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House Intel Dem: Giuliani could be held in inherent contempt if he ignores subpoena

Rep. Mike QuigleyMichael (Mike) Bruce QuigleyLobbying world Business groups issue both praise and criticism on COVID relief bill's passage On The Money: Biden signals he'll move forward on COVID-19 relief without GOP | Economy adds 49K jobs in January | Minimum wage push sparks Democratic divisions MORE (D-Ill.), a member of the House Intelligence Committee, said Monday that President TrumpDonald TrumpCaitlyn Jenner says election was not 'stolen,' calls Biden 'our president' Overnight Health Care: FDA authorizes Pfizer vaccine for adolescents | Biden administration reverses limits on LGBTQ health protections Overnight Defense: US fires 30 warning shots at Iranian boats | Kabul attack heightens fears of Afghan women's fates | Democratic Party leaders push Biden on rejoining Iran deal MORE's personal attorney Rudy GiulianiRudy GiulianiMichael Cohen on Giuliani's legal fees: He won't get 'two cents' from Trump Lawyer for accused Capitol rioter says client had 'Foxitis,' 'Foxmania' Giuliani lays off staffers: report MORE could be held in inherent contempt if he defies a subpoena sent by Democrats on Monday.

"We're bound by the rules," Quigley said when asked by MSNBC host Katy Tur about how Democrats, who have launched an official impeachment inquiry into President Trump, would react to Giuliani refusing to comply with the subpoena.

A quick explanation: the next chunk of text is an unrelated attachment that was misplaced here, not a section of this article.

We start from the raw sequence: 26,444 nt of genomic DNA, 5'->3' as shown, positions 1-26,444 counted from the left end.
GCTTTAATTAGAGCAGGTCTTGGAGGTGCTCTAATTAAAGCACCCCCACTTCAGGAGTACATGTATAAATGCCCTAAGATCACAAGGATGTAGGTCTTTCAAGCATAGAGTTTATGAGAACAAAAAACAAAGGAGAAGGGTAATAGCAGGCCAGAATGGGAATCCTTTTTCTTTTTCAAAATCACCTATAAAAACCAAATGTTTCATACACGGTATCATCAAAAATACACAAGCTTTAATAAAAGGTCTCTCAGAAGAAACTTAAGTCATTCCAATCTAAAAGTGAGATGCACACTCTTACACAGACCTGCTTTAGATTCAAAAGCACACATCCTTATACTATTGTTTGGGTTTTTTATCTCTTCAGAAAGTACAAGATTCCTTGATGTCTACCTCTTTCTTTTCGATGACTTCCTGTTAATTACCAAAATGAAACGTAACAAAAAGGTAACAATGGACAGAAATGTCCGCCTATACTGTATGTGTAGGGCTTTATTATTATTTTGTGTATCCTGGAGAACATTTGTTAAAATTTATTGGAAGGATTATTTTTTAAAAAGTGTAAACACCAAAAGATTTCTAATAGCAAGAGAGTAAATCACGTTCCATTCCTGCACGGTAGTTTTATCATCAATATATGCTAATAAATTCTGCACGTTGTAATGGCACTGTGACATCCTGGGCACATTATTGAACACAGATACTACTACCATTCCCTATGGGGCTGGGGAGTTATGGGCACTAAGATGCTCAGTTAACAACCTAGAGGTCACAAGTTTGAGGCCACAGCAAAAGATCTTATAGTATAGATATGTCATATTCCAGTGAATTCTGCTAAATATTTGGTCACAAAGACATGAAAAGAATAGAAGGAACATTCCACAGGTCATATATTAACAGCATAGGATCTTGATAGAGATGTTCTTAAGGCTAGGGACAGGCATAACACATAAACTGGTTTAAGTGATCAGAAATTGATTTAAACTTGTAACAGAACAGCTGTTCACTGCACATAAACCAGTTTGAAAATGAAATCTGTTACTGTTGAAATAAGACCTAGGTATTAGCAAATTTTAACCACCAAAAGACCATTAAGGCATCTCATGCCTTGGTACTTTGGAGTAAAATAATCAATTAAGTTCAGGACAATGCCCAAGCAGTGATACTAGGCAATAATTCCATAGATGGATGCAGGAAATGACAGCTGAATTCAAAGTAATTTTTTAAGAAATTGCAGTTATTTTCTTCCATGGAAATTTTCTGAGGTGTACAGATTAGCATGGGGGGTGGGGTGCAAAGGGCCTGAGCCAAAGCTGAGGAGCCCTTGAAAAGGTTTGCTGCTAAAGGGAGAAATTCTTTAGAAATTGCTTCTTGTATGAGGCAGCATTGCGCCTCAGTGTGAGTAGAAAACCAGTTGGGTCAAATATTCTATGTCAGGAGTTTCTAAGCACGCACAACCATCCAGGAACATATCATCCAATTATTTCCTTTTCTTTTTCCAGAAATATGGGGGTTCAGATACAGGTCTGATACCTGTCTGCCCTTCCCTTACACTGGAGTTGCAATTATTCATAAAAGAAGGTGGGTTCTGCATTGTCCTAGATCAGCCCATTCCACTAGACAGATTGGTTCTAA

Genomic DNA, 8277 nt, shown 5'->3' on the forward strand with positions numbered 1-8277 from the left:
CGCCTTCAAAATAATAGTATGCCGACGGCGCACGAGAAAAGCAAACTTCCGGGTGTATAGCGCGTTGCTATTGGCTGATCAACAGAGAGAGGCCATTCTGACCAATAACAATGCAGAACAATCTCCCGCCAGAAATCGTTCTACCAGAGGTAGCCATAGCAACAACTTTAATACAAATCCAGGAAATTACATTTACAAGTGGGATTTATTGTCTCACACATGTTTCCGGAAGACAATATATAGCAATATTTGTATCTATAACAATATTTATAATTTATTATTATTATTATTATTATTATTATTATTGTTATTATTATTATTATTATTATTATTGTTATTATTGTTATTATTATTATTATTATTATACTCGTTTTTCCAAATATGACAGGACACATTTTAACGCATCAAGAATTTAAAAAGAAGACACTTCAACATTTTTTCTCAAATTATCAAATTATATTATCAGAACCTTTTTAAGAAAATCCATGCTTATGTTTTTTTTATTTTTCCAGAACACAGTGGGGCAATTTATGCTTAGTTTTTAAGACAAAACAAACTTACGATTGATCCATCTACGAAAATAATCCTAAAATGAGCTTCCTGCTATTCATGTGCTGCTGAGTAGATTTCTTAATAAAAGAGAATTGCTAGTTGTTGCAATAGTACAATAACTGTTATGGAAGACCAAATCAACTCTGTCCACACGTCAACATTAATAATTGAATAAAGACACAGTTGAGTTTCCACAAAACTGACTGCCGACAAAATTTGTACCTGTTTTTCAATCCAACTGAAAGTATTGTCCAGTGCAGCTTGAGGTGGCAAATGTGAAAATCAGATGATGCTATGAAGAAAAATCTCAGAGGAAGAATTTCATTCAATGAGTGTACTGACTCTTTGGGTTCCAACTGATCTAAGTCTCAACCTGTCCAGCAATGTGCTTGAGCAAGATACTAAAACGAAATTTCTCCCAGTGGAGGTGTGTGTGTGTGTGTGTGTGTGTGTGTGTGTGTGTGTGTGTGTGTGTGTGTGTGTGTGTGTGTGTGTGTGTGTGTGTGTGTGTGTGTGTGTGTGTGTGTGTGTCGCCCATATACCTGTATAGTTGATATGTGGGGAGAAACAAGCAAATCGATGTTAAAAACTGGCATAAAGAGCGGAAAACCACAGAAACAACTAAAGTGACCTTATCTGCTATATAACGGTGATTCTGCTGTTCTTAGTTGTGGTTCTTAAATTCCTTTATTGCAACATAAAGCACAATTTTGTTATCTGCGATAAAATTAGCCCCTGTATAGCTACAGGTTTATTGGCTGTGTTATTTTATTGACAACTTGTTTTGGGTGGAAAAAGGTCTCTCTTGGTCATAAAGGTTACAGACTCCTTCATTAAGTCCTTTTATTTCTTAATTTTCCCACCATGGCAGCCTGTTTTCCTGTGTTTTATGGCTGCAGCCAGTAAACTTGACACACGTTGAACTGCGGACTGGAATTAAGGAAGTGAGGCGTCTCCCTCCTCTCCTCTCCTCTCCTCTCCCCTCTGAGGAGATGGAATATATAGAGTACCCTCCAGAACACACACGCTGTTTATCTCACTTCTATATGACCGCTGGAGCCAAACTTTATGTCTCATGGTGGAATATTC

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"How the strategy moves forward — going forward on a criminal basis, a civil basis — you know I've heard people talk about bringing back inherent contempt. I think at this point the House would be willing to go forward with inherent contempt at least in terms of fining people."

Quigley called inherent contempt as "one of the few powers that the House actually has."

"In this case we can actually fine" those who don't obey congressional requests, he added.

The chairmen of the House Intelligence, Oversight and Foreign Affairs committees earlier Monday asked Giuliani to hand over by Oct. 15 documents related to the ongoing Ukraine controversy as part of the House's impeachment inquiry.

"Your failure or refusal to comply with the subpoena, including at the direction or behest of the president or the White House, shall constitute evidence of obstruction of the House's impeachment inquiry and may be used as an adverse inference against you and the president," the chairmen warned in a letter to the president's personal attorney.

Giuliani has emerged as a key figure in the ongoing controversy over Trump asking Ukrainian President Volodymyr Zelensky to investigate former Vice President Joe BidenJoe BidenCaitlyn Jenner says election was not 'stolen,' calls Biden 'our president' Manchin, Biden huddle amid talk of breaking up T package Overnight Energy: 5 takeaways from the Colonial Pipeline attack | Colonial aims to 'substantially' restore pipeline operations by end of week | Three questions about Biden's conservation goals MORE and his son Hunter during a July 25 phone call.

Giuliani's name comes up several times in the intelligence community whistleblower report that brought scrutiny to the call, and his involvement has been a cause for concern among officials who feel he was conducting shadow diplomacy as a private citizen.

In a tweet Monday evening, Giuliani wouldn't say whether he would comply with the subpoena.

"I have received a subpoena signed only by Democrat Chairs who have prejudged this case," he said.